I have a secret weakness for smoothies, particularly the crazy high calorie kind you get at Jamba Juice. However, I do not like ingesting a smoothie for breakfast and realizing I would have had a less caloric and possibly more nutritious meal if I’d had a sausage biscuit or Snickers bar instead. Also, most of those smoothies are mostly juice, and I can’t drink juice without the guilty thought of “empty calories! empty calories!.” But the proliferation of green smoothies everywhere intrigued me, especially once I realized that the 1/4 cup of almond milk required for one smoothie was 0 Weight Watchers points. However, the idea of making a smoothie every day was just not going to happen- we do not have a dishwasher and ain’t no way I’m washing the blender by hand every day. Fortunately, Martha solved that problem for me.
What I still wanted was a tested, definitive, low cal smoothie recipe. Despite everyone on the internet claiming that green smoothies will solve all the world’s problems, the recipes are pretty vague. Turns out that is because you can put whatever the heck you want in it and it’ll taste fine, you just have to try it. I have figured out a few rules of thumb, though, so here’s my basic smoothie blueprint.
Start with your almond milk (or regular milk, it has more protein but also more calories. I get plenty of protein so I use the almond milk) and your greens. One blender-full will yield 3-4 individual smoothies, so I use one cup of almond milk and add 4 very generous handfuls of greens. Spinach is good, as is kale, and Trader Joe’s mixed greens (collard, mustard, kale, spinach) is an easy way to get a variety of greens in there. Liquefy all this together first, so you don’t have little bits of kale or spinach stem left un-pureed in your smoothie.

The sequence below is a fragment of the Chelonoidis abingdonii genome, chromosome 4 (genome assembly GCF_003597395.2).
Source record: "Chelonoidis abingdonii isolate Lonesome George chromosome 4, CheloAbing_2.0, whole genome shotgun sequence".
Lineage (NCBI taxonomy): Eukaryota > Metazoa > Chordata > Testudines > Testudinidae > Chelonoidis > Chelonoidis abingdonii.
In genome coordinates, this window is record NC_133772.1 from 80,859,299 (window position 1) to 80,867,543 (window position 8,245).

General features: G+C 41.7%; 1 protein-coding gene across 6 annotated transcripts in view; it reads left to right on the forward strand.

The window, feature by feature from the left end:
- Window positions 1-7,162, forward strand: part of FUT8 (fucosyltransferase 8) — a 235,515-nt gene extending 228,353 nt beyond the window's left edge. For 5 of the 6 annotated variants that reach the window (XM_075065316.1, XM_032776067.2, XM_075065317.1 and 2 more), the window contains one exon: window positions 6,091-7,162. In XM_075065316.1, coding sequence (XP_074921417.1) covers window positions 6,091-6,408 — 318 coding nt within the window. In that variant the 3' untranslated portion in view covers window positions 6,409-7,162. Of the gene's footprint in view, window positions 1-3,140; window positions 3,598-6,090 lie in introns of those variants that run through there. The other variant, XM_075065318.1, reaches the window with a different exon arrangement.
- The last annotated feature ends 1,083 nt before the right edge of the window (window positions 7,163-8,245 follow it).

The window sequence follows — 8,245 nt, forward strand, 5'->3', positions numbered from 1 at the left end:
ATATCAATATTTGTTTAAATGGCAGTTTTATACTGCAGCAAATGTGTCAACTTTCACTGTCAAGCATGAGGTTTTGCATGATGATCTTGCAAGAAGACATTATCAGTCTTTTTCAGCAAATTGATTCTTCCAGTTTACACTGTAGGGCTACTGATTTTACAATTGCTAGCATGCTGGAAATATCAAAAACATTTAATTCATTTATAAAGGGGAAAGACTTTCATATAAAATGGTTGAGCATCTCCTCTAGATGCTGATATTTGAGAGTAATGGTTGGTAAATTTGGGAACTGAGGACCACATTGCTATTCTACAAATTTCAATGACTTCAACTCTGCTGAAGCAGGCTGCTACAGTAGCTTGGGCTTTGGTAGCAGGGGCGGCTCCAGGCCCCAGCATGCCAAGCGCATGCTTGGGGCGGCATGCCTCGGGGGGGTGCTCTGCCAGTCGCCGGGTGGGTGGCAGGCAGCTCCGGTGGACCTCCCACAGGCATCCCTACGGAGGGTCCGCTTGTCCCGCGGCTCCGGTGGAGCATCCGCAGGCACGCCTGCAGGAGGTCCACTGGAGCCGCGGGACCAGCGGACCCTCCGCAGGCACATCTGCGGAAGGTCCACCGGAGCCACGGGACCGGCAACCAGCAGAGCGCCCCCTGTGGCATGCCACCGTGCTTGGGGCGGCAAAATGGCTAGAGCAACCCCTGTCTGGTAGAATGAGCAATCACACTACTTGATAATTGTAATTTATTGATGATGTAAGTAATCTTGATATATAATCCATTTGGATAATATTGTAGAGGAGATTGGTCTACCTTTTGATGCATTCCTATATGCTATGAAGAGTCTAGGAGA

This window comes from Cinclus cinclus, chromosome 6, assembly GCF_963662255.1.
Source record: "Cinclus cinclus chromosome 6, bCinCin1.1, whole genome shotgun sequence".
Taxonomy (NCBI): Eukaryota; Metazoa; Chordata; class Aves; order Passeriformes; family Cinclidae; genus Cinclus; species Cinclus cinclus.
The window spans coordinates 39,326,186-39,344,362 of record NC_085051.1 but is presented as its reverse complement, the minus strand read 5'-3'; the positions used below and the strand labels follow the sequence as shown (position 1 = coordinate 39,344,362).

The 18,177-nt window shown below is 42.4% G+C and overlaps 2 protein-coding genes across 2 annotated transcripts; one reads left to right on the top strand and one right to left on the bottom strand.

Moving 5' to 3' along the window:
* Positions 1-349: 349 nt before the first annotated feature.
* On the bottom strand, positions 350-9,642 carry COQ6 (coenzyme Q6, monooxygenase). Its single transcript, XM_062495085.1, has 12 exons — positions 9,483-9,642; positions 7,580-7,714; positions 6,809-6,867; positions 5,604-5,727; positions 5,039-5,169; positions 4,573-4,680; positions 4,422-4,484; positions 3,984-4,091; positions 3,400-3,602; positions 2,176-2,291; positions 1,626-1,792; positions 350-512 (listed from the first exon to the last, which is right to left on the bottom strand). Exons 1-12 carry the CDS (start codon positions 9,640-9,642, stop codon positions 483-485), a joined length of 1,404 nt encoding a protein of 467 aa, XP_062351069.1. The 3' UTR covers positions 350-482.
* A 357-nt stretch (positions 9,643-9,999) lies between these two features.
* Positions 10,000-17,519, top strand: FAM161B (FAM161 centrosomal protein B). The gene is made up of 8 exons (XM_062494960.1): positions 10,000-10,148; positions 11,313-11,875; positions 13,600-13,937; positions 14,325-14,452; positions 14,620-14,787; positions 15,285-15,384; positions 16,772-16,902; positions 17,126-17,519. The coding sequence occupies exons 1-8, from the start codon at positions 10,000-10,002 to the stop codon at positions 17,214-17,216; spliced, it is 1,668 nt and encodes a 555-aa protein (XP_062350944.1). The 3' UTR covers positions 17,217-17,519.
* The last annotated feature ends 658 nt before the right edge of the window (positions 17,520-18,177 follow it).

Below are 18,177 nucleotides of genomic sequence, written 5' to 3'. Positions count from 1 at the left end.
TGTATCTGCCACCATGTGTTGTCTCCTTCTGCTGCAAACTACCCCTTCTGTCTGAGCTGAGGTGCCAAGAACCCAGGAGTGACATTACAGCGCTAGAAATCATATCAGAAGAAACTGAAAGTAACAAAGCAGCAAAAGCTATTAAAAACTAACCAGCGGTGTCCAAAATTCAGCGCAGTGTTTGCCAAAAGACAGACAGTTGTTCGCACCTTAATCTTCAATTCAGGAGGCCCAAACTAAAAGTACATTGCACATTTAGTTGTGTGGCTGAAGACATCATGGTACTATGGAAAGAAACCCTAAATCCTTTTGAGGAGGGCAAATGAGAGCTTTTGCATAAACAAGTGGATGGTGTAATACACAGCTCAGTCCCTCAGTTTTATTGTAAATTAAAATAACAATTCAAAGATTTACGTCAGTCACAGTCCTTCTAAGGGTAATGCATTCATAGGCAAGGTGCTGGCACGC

Next add your fruit. I add 3-4 bananas, depending on size, and then whatever other fruit I have on hand until the blender is full. A few tips about fruit- make sure to use ripe bananas. Underripe bananas will give you a smoothie that tastes like underripe bananas. Strawberries will turn your smoothie light brown, blueberries will turn them dark brown, and blackberries will turn it purple. Don’t use blackberries if you don’t like seeds in your smoothie. I used cantaloupe for the smoothie in this post, and an easy way to scoop the cantaloupe into the blender is to use an ice cream scoop like a melon baller.
Pour your smoothies into individual ziploc bags. As I said before, each blender will make 3-4 one cup smoothies, so I typically do this twice to make a whole week’s worth at once.
Freeze your smoothies. Once frozen, you just need to move one into the fridge the night before and then pour into a glass. (Just cut one corner of the ziploc bag off and squeeze it out, this also helps break up any lingering frozen bits.)